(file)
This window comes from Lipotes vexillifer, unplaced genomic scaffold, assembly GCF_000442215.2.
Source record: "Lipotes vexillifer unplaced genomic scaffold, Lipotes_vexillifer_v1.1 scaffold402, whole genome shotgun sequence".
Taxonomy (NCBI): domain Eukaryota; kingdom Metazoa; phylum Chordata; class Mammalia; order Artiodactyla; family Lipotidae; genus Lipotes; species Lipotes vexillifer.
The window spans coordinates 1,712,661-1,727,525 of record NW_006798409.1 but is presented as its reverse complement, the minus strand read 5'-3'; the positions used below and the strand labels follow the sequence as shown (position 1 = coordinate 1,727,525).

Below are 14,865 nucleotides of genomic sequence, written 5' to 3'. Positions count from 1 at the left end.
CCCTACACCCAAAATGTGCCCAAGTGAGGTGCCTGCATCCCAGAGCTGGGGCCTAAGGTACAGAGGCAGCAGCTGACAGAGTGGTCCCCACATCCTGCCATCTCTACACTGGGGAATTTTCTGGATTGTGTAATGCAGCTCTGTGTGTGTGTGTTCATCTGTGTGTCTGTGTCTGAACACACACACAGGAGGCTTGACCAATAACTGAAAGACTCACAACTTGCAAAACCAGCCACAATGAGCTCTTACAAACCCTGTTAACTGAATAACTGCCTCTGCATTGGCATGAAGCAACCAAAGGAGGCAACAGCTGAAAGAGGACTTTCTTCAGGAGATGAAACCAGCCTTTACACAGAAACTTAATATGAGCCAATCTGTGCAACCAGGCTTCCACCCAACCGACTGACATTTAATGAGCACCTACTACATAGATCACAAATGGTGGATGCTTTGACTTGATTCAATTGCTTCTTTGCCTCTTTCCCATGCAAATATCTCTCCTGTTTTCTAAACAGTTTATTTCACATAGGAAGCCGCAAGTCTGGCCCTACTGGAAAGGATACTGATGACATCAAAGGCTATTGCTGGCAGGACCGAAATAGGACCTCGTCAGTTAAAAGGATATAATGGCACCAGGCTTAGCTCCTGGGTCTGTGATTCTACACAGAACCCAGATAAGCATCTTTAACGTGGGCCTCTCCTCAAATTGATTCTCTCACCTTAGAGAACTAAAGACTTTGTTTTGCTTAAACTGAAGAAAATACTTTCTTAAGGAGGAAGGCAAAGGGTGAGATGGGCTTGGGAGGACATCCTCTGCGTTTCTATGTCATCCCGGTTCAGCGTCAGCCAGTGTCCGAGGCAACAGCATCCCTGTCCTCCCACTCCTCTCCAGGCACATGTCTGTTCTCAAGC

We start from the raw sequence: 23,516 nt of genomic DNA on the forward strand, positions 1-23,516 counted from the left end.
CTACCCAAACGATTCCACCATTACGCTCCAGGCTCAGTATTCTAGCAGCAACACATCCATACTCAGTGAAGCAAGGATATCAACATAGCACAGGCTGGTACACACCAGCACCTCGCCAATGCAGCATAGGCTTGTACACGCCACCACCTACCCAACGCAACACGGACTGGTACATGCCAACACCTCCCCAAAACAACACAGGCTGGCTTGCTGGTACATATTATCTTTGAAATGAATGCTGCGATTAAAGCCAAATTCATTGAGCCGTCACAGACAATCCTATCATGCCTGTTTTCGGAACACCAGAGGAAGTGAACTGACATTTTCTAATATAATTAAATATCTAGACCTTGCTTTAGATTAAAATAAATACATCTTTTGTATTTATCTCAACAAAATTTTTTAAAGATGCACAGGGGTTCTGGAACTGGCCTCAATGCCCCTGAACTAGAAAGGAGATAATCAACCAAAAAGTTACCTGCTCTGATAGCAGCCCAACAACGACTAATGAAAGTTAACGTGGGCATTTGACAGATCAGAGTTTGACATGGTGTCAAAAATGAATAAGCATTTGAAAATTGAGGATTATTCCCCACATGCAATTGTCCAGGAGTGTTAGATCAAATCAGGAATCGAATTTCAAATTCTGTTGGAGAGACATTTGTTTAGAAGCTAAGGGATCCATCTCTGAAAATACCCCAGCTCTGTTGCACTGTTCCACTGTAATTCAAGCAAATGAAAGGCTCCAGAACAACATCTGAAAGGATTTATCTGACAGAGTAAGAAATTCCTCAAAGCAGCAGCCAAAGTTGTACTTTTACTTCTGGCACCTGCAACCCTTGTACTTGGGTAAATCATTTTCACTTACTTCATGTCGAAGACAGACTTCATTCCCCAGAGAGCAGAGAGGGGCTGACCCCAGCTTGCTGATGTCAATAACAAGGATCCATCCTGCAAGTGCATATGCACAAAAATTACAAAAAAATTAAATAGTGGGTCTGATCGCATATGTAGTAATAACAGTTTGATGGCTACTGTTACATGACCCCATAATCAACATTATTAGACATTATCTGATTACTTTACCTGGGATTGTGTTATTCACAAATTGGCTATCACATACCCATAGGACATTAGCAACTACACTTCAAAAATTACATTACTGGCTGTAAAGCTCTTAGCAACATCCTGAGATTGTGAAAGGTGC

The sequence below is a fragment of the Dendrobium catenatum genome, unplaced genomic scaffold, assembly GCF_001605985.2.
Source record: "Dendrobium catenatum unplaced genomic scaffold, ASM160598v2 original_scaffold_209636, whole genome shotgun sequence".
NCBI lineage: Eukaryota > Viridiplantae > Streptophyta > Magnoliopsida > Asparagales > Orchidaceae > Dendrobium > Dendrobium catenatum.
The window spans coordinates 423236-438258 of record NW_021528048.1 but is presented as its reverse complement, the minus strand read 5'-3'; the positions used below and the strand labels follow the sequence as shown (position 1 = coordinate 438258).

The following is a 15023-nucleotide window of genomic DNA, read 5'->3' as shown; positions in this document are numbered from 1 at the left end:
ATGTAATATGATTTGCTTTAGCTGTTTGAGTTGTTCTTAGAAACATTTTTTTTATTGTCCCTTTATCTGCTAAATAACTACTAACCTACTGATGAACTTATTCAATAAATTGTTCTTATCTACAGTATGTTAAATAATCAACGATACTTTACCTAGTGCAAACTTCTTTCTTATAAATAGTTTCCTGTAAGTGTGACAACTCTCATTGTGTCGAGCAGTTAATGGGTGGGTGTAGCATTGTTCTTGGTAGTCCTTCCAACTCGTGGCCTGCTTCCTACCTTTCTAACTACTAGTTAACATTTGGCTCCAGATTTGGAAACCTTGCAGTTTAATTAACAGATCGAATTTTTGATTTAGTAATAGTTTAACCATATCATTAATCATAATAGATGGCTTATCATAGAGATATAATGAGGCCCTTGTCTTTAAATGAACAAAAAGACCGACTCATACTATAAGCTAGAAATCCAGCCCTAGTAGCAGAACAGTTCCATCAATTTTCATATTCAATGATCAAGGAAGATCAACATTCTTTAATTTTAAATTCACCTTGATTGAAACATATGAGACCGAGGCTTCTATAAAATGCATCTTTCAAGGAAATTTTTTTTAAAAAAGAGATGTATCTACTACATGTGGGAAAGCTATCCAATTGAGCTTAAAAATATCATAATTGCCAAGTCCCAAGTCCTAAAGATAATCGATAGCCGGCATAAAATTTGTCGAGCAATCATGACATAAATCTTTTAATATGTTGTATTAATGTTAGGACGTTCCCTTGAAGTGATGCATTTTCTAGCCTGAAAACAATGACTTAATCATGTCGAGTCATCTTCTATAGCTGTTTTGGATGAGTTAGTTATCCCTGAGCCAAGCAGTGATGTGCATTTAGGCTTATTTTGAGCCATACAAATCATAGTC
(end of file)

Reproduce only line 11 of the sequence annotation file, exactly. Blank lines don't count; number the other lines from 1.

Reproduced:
NCBI lineage: Eukaryota > Viridiplantae > Streptophyta > Magnoliopsida > Asparagales > Orchidaceae > Dendrobium > Dendrobium catenatum.